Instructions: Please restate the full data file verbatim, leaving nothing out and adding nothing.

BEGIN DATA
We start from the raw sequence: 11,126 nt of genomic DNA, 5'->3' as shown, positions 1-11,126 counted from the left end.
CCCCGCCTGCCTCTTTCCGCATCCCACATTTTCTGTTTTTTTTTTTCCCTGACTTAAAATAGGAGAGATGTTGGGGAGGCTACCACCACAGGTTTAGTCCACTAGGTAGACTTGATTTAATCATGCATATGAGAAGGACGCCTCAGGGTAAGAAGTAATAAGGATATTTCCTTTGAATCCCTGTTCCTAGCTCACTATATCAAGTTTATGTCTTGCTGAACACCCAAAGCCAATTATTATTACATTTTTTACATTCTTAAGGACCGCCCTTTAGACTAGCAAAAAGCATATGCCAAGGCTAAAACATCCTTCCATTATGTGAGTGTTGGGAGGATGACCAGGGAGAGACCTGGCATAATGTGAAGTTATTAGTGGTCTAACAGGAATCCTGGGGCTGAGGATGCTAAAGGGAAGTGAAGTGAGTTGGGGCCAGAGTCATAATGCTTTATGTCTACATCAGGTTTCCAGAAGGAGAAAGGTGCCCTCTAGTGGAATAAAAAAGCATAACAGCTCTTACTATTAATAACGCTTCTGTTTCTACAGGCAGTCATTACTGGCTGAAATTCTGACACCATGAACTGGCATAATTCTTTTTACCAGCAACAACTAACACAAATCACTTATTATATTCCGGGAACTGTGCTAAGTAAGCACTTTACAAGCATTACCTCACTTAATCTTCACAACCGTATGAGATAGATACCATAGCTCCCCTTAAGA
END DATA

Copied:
We start from the raw sequence: 11,126 nt of genomic DNA, 5'->3' as shown, positions 1-11,126 counted from the left end.
CCCCGCCTGCCTCTTTCCGCATCCCACATTTTCTGTTTTTTTTTTTCCCTGACTTAAAATAGGAGAGATGTTGGGGAGGCTACCACCACAGGTTTAGTCCACTAGGTAGACTTGATTTAATCATGCATATGAGAAGGACGCCTCAGGGTAAGAAGTAATAAGGATATTTCCTTTGAATCCCTGTTCCTAGCTCACTATATCAAGTTTATGTCTTGCTGAACACCCAAAGCCAATTATTATTACATTTTTTACATTCTTAAGGACCGCCCTTTAGACTAGCAAAAAGCATATGCCAAGGCTAAAACATCCTTCCATTATGTGAGTGTTGGGAGGATGACCAGGGAGAGACCTGGCATAATGTGAAGTTATTAGTGGTCTAACAGGAATCCTGGGGCTGAGGATGCTAAAGGGAAGTGAAGTGAGTTGGGGCCAGAGTCATAATGCTTTATGTCTACATCAGGTTTCCAGAAGGAGAAAGGTGCCCTCTAGTGGAATAAAAAAGCATAACAGCTCTTACTATTAATAACGCTTCTGTTTCTACAGGCAGTCATTACTGGCTGAAATTCTGACACCATGAACTGGCATAATTCTTTTTACCAGCAACAACTAACACAAATCACTTATTATATTCCGGGAACTGTGCTAAGTAAGCACTTTACAAGCATTACCTCACTTAATCTTCACAACCGTATGAGATAGATACCATAGCTCCCCTTAAGA